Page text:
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AIDS Watch: Until There’s a Vaccine

Envisioning a world without AIDS is the first step

Kelly McCann

By Kelly McCann

The numbers are staggering. Since 1981, over 25 million people across the globe have died as a result of AIDS. Worldwide, it is estimated that 42 million people are currently living with HIV, and lamentably, another 14,000 become infected with HIV every day! The most heartbreaking aspect of this situation is that it doesn’t have to be this way. We know how HIV is transmitted and we know how to prevent new infections.

Since the early 1980s, educational interventions and social marketing initiatives have raised awareness of HIV and AIDS and provided specific prevention information. Over the years, effective prevention strategies—condom use, reduction in the number of sex partners, diagnosis and treatment of sexually transmitted infections—have all been shown to slow the spread of HIV. The ultimate message is a vital one: HIV is preventable.

Sounds simple enough, but existing prevention methods require us to change our behaviors. Let’s be honest—that’s never easy. Behavior change is complex and influenced by a variety of political, cultural, educational, religious, and economic factors. In addition, we humans tend to resist behavior change, especially when it comes to activities that make us feel good and appeal to our hedonistic impulses. No wonder we have such a hard time changing the behaviors that allow for transmission of HIV.

What else can be done to put an end to HIV and AIDS? Researchers are working on microbicides that can be formulated in gels, creams, films, or suppositories and applied inside the vagina or rectum to protect against HIV and other sexually transmitted infections. These substances will be particularly helpful to sex workers and women in developing countries who often do not have the option of requiring their male partners to wear a condom. Once developed, microbicides will be another useful weapon in our HIV prevention arsenal, but no panacea. What we really need is a preventive vaccine for HIV.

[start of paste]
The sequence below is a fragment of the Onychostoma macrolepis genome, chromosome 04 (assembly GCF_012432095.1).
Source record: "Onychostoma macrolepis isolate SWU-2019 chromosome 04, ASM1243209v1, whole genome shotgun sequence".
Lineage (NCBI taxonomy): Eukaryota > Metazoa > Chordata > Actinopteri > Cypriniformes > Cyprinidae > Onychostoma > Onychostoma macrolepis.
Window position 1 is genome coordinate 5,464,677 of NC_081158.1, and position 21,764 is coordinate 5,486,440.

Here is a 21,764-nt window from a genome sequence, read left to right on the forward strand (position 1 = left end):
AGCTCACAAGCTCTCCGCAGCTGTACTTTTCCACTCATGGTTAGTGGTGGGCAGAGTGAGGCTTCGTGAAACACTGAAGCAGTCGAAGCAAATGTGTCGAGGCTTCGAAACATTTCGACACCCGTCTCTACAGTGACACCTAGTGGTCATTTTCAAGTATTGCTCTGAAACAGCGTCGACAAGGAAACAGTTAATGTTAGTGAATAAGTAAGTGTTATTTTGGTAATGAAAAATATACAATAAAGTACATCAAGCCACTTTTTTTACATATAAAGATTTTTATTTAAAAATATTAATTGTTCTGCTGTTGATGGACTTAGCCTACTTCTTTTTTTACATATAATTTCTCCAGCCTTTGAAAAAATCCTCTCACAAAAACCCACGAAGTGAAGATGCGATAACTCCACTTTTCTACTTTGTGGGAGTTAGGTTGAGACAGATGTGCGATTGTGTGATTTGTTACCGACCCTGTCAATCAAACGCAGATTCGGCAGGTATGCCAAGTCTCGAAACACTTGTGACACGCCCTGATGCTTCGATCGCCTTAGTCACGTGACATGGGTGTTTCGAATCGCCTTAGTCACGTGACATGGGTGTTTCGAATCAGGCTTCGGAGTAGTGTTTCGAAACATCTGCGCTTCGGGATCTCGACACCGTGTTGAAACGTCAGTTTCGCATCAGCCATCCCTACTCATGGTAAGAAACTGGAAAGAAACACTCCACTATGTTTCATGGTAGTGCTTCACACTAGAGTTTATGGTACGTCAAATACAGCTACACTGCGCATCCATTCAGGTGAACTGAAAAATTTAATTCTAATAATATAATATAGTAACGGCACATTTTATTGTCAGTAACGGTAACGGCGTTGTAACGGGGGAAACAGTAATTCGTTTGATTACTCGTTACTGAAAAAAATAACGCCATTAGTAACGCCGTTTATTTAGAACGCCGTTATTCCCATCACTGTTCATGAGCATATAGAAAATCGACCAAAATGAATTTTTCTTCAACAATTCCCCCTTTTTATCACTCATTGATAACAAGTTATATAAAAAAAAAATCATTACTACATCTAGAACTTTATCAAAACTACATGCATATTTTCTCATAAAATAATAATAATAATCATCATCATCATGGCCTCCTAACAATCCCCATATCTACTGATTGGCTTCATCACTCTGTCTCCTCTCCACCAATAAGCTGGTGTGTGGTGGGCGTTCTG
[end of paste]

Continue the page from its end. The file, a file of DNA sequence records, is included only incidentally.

Such a vaccine would prepare our immune systems to recognize and protect itself against HIV. Ideally, the vaccine would be given to uninfected persons in order to keep them from becoming infected with HIV. We’ve seen preventive vaccines developed to fight other deadly diseases like smallpox and polio, so why not HIV? Sounds simple enough.

Unfortunately, traditional approaches to vaccine development have been ineffective. Creation of an HIV vaccine has proven to be an arduous task because of the nature of HIV itself. First of all, HIV mutates quickly and frequently and has a knack for avoiding detection by the immune system, all of which pose significant barriers to the development of an effective vaccine.

Another major obstacle to vaccine development has to do with HIV diversity. There are nine subtypes or clades of HIV, and those clades vary in prevalence around the world. For example, Clade B is the cause of the HIV epidemic in North America and Europe, while Clade C is the culprit in South Africa and India and is responsible for 50 percent of the HIV infections worldwide. Such diversity within HIV will require that scientists address the challenge of developing a single vaccine with a broad base of protection against multiple clades, or they must design several specific vaccines to address the various clades.

That’s no small task. It is an endeavor that will take time, money, and coordinated approach. Over the past 20 years, the National Institute of Allergy and Infectious Diseases has enrolled more than 12,000 volunteers in HIV vaccine clinical trials testing 52 different vaccine candidates. Currently, through the combined efforts of public and private entities, there are more than 30 vaccine trials under way on four continents, including a trial right here in Houston. Despite the considerable time and effort devoted to this cause, no preventive HIV vaccine is looming on the horizon. Most estimates suggest it will be 10 years and $150-$250 million before we see the development of a viable vaccine.

But don’t despair. There is much we can do in the interim. We can educate ourselves and our communities about the importance of preventive HIV vaccine research. Visit the NIAID HIV Vaccine Research Education Initiative website at to learn more about vaccine trials and the progress being made in the development of a vaccine. Share what you learn with others and reinforce the idea that preventive HIV vaccines are the best hope for controlling the AIDS pandemic.

Keep working on your behavior change. Be abstinent or monogamous or limit your number of sex partners. Use condoms and other barrier methods every time you have sex. Don’t share needles for any reason. It’s that simple. Stay safe so you can survive to see the creation of an effective HIV vaccine.

Then, on May 18, the 10th annual HIV Vaccine Awareness Day, show your support for HIV vaccine research by wearing your red AIDS ribbon upside down to symbolize a “V” for vaccine. And on that day, let’s all envision a world without AIDS.

Kelly McCann is the chief executive officer of AIDS Foundation Houston, which recently marked its 25th year of service. Details:


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